Photoshop's painting tools fall into two classes: those that apply color, and those that manipulate or edit existing colors. These tools are shown in Figure 19.1. You'll notice that many of the tools appear grouped in the Tools panel — for example, the Brush, Pencil, and Color Replacement tools all fall under the Brush tool's fly-out menu. The tiny black triangle in the lower-right corner of the tool's icon is your cue that there are more tools hiding under the icons in the Tools panel; simply click and hold down the mouse button on these icons to reveal them.
Photoshop's two primary painting tools — the Brush and the Pencil — are very similar to their analog counterparts. They work, as you'd probably expect, by laying down strokes with the foreground color while you drag with your mouse or stylus across the canvas.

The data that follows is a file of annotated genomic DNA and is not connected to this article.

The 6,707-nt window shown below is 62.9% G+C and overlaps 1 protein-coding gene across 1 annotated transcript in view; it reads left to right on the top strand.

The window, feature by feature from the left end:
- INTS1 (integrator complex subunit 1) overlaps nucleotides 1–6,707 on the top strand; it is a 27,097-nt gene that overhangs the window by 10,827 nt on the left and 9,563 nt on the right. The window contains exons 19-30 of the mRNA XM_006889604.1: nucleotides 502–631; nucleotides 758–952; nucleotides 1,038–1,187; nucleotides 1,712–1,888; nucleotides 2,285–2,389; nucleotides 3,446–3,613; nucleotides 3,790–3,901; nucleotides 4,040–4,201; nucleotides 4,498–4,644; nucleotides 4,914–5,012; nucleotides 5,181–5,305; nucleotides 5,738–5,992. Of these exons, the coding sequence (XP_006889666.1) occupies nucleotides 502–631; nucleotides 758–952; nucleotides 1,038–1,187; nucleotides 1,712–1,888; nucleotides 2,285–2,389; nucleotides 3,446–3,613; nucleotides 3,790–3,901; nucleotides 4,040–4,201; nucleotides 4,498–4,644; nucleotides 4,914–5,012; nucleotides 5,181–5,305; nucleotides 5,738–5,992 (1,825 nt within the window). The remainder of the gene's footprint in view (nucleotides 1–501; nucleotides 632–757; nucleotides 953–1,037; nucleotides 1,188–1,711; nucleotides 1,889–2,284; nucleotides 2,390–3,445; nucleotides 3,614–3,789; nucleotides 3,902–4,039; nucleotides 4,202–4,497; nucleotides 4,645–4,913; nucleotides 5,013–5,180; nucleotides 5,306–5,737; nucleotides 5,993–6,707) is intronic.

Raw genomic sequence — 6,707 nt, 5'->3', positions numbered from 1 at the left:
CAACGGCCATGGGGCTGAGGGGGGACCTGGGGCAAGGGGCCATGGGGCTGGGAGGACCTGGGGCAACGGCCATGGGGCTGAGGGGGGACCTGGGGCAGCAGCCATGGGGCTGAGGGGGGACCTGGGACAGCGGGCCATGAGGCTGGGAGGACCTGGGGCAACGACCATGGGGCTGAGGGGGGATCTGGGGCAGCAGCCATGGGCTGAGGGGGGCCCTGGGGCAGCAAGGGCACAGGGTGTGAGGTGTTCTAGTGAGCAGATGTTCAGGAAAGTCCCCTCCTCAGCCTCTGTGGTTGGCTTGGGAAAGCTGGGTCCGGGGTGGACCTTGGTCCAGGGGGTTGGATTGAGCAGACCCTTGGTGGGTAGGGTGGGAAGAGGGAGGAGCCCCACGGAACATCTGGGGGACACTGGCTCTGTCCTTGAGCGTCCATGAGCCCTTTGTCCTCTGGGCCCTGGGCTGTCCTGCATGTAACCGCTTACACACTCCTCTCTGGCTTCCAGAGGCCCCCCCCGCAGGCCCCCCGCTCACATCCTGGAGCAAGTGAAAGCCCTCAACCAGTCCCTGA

The Brush tool lays down soft-edged strokes (using anti-aliasing — a technique that draws partially transparent pixels to create smooth edges), while the Pencil tool creates crisp, hard-edged strokes.
You can draw freehand by simply dragging with your mouse or stylus. You can also draw perfectly straight lines by first clicking to define a starting point, then holding down the Shift key and clicking again where you want the ...